Having recently finished rereading Air, I have realized just how much I like it because of Summer. Yuuichi Suzumoto, the genius behind this and Planetarian, weaves a beautiful tale of what it means to be a family, spearheading into main theme of Air only touched upon in the Dream arcs.
Here, Kanna and Ryuuya are established as purposeless beings who follow orders given to them because that’s all they’ve been taught to do. Uraha, already being a developed character, provides the depth needed from her role as the guidepost for the group dynamic to form. The ice is broken very concisely yet naturally, which Suzumoto is best at doing, and the group decides to find Kanna’s mother. I enjoy this because while there is something for the trio to react to, that is their proactive choice. I love it when characters’ motives are something they would have independent of the plot happening, and it’s accomplished here well.
Through the rest of Summer, the relationship between the three is developed through their actions, far more than their words. The characters and their relationship is the strength of the story, shown in examples like Uraha saying “It’s almost like…” to which Ryuuya has a funny quip, until the end where he reassures the theme by saying they’re a happy family. It reminds me a lot of the character writing of Kinoko Nasu, and it’s something I very much appreciate. Less words, more action. Sounds like a strange thing to want from visual novels, but when it’s done it’s done well.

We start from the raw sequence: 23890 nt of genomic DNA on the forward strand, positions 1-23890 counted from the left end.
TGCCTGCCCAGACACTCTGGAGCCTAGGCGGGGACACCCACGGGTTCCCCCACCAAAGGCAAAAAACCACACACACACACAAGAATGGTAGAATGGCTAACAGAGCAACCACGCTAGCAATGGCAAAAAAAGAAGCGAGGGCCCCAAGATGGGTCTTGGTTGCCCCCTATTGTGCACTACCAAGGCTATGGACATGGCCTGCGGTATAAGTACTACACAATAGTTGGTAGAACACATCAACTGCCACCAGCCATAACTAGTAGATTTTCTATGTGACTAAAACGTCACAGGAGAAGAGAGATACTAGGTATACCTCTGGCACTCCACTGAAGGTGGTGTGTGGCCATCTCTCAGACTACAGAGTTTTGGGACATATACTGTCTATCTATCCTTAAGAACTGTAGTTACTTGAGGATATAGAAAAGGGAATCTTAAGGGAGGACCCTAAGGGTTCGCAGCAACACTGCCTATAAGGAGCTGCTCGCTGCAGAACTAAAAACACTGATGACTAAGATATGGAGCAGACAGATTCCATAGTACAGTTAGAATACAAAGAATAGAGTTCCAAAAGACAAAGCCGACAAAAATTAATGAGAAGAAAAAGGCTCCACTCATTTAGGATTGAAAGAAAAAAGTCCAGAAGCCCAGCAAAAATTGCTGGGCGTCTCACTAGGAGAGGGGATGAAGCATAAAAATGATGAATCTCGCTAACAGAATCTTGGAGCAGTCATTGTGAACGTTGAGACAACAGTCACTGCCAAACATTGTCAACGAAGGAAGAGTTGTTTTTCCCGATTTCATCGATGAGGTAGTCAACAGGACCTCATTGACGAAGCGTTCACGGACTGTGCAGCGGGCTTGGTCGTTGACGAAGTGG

Summer is so simple, and because of that it is beautiful. Perfection is achieved not when you can no longer add, but when you can no longer take away, as said by Antoine de Saint-Exupery; a philosophy I wholly agree with, and what Suzumoto does best. What we’re left with in the end, is a simple tale of the importance of family, and how families can made of anyone regardless of blood connection. I think Summer is objectively the best story I’ve read, held back only by being a part of Air, which I find hard to fault it for anyway.